50,000 GM Employees Are On Strike: What’s Happening?

The United Auto Workers union is on strike — and some are afraid it could cause a major Midwest recession. On Monday, September 16th, 50,000 GM workers walked out of a total 31 factories, as well as another 21 facilities. This is a strike the size of which hasn’t been seen for over a decade — when the last GM strike occurred.

But what do the employees of GM want, and will they get it?

At the time of writing, the strike is entering its second week with “no end in sight” according to the Associated Press. Let’s take a deeper look at the dispute — and what workers want from one of America’s most-recognized international brands.

What Do the Workers Want?

Negotiations are ongoing between UAW and GM, but neither have been able to reach a compromise. On the employee side, they’re asking for higher wages and better profit sharing — as well as the opportunity for temporary employees to move into permanent positions.

However, GM has offered higher wages and better profit sharing to employees, but negotiations have continued. According to GM, the average wage for an hourly GM employee is $90,000 a year, and that there are considerable benefits on top of this amount.

In addition to increased wages, the UAW has promised 5,400 jobs to be either created or retained, and $7 billion to be invested in the United States. GM already conducts much of its operations in the United States compared to other auto manufacturers, but there are concerns that automation could eventually lead to jobs being lost. GM’s hourly jobs have been going down due to increased automation.

Temporary Workers Increasing

Despite the high wages paid to hourly GM employees, much of the work is actually being done by temps. GM has been increasing the number of temp workers that it employees, and in so doing reducing its benefit costs.

Some temporary employees have worked for as much as three years, without any benefits such as significant vacation or healthcare. UAW would like to see these employees hired on as permanent employees.

Temporary employees are performing the same labor, but they can only take three vacation days a year. However, temporary employees also don’t have a lot of room to negotiate, because they’re at the mercy of their employers.

For permanent employees, temporary employees make it easier to devalue the hourly work. Since temporary employees are much cheaper for a company, a company can switch entirely to temporary employees to dodge benefits payments.

The Potential for a Recession

GM notes that it purchases and sells to a great deal of other companies, and this strike could be felt across the nation. Meanwhile, striking employees are reportedly making $250 a week, and those payments only kick in after the 15th day of the strike.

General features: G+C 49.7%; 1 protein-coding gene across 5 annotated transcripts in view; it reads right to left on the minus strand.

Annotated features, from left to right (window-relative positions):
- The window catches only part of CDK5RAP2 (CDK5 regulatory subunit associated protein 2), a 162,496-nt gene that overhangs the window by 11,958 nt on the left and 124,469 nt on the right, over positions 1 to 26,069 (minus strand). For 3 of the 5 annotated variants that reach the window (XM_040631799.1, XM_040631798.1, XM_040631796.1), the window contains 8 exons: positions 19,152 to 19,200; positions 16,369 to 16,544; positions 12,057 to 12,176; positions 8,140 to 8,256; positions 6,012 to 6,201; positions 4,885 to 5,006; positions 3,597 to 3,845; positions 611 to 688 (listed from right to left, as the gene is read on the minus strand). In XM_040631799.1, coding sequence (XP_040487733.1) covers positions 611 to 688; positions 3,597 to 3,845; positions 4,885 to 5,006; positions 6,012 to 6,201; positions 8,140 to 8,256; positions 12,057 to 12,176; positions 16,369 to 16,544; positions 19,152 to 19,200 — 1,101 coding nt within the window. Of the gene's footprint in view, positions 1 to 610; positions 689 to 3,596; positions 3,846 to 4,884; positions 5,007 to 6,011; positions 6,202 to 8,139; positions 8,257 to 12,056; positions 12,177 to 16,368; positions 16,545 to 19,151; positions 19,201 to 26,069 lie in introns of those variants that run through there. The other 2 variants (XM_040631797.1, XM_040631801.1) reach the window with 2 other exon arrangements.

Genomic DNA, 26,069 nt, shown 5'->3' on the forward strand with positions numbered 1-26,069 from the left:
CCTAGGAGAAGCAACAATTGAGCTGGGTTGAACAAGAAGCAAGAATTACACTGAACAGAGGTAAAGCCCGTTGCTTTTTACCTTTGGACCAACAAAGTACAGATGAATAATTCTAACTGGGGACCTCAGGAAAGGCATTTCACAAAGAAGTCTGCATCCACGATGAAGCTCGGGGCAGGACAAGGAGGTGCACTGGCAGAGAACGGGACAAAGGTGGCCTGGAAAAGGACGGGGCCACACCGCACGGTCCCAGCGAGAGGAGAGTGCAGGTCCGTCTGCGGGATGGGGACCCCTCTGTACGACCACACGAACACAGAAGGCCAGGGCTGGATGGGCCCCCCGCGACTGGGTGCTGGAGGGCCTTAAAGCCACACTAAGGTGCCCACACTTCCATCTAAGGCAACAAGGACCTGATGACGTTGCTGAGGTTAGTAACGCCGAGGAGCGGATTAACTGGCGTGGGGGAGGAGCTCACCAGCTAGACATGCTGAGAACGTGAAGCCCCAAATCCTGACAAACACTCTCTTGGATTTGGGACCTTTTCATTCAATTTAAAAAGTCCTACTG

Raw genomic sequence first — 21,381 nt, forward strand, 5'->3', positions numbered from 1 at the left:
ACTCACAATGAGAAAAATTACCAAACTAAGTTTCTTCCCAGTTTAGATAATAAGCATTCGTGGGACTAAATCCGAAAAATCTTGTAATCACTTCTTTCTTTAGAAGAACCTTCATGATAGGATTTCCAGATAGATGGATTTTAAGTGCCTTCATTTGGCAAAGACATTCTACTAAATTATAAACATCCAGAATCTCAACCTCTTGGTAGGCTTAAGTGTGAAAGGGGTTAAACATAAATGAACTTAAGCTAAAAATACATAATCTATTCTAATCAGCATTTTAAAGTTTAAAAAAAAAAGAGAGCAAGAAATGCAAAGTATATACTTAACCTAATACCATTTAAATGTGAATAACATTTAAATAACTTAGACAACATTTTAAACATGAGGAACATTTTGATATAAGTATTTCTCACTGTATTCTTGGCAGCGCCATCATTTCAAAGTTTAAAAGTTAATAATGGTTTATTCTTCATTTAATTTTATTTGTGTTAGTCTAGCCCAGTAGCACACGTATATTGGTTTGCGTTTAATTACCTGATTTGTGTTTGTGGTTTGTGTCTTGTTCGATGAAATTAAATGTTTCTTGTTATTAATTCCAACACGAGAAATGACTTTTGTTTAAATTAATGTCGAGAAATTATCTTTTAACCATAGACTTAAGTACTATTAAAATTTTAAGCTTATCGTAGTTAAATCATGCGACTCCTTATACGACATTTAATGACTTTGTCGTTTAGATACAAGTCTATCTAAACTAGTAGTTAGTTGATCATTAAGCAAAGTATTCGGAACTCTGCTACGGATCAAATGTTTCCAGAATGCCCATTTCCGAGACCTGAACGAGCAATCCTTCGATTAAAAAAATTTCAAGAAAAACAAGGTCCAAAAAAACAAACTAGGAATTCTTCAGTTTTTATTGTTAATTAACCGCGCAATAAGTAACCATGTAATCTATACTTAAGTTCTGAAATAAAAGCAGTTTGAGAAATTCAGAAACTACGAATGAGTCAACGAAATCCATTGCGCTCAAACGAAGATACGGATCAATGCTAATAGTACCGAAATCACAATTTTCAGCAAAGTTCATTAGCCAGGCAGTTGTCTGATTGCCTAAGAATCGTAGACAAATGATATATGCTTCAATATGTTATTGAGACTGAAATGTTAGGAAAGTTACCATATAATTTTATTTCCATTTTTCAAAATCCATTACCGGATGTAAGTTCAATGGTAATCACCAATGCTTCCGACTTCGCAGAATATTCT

It’s a serious concern that the GM strike could have consequences for everyone in the Midwest area. Strikers might not be able to make their rent, which could have the impact of slowing down the rental and real estate market. Strikers won’t be putting money into the economy because they will be cutting back on their spending.

Companies that rely upon GM aren’t going to be able to operate, and consequently may not be able to pay their employees. There’s a potential domino effect involved, given that a major employer has now ground to a halt.

A Strike for the Middle Class

The UAW believes that this strike is a strike for the middle class. Companies have been increasingly shifting to outsourced and temporary labor as a way to avoid benefits, and temporary workers, automation, and outsourced facilities all potentially threaten their livelihood.

At this point, GM may be waiting out its employees. If its employees are unable to pay for their basic needs, such as rent, there may be pressure on the UAW to end the strike early. However, UAW employees also have a lot to gain by continuing this strike: GM is already feeling the strain of its operations being shut down.

Whether the surrounding area is going to see significant decreases in economic activity remains to be seen. It does seem that the UAW is serious about keeping the strike going until its demands are met. By the same token, GM has been attempting to negotiate and offering UAW some concessions.

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These content links are provided by Content.ad. Both Content.ad and the web site upon which the links are displayed may receive compensation when readers click on these links. Some of the content you are redirected to may be sponsored content. View our privacy policy here.

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